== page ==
Monday, June 17, 2013

Keeping the bad guys out

In the middle ages, people who had valuable assets to protect built castles, like this one at Beaumaris in Anglesey. You'll notice there's a moat and a substantial curtain wall. Inside the wall there would have been armed guards and finally the fortified stronghold of the keep.

Where am I going with this ? I think it's a great example of defence in depth - multiple layers of protection around the valuable resources.

Today, rather than unruly Celts, businesses are concerned about protecting their assets from online attacks. We wrote recently about phishing attacks, designed to trick you into disclosing your passwords, and you've probably seen examples over the past few months of spammy messages generated by hacked twitter and yahoo accounts. Part of the problem is that many online accounts don't have defense in depth like Beaumaris castle; they rely on passwords as the sole means of authentication, so if the the password is compromised, the attack gets away with the spoils.

Banks and bigger enterprises have for sometime been supplementing password access with a code generator - a key fob or chip and PIN card reader that generates a one-time code that you must enter as well as the password to gain access to you account. You have used one of these yourself. Popular internet sites with sensitive data and reputations to protect are now also beginning to use similar schemes. With these, rather than a dedicated device, its possible to use you smartphone as the code generator, or receive a code by text.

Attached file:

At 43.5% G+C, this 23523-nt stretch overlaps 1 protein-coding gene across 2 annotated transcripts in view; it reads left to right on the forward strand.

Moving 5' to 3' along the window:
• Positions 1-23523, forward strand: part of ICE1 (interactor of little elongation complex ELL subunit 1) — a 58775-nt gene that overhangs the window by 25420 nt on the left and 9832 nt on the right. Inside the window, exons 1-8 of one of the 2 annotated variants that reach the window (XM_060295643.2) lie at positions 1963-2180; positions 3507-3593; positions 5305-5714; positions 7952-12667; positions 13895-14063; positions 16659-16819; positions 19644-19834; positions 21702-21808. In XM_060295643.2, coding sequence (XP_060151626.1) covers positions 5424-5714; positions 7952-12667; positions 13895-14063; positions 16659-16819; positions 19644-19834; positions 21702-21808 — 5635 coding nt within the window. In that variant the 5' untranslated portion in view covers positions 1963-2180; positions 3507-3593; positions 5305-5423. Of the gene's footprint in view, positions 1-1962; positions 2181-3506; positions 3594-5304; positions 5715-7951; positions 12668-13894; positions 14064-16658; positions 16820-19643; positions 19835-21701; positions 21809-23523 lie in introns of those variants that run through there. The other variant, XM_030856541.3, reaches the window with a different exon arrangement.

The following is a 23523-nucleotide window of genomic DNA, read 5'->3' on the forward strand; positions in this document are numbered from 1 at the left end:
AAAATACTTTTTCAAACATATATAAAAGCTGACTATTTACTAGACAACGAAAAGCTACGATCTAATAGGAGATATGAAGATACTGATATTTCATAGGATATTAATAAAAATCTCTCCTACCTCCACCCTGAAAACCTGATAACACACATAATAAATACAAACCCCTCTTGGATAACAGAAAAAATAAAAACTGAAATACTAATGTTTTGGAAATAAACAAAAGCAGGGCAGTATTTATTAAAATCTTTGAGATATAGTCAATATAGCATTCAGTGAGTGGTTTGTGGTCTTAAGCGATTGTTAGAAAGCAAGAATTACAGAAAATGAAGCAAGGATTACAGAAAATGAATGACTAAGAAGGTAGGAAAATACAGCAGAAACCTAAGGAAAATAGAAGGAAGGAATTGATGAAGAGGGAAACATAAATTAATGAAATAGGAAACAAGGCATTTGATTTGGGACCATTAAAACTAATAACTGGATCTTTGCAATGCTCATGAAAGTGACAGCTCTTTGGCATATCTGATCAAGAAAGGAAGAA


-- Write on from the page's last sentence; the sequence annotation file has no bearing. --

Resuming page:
The theory behind this is called Multi-Factor Authentication, where as well as a password (something you know), authentication requires the presentation of something you have, like a card reader, or something you are - usually based on biometric data like a finger-print scan. Even if your password is compromised, the second factor, which has a separate existence keeps your data safe. As with all security systems, is not infallible, but does offer very strong protection.

Much of our computing activity has moved to the cloud already and the rest will probably head in that direction eventually. So if you have critical or sensitive information residing on line, consider the use of multi-factor authentication as an extra layer of defense. Google, Dropbox, Facebook and others all offer this security mechanism now.


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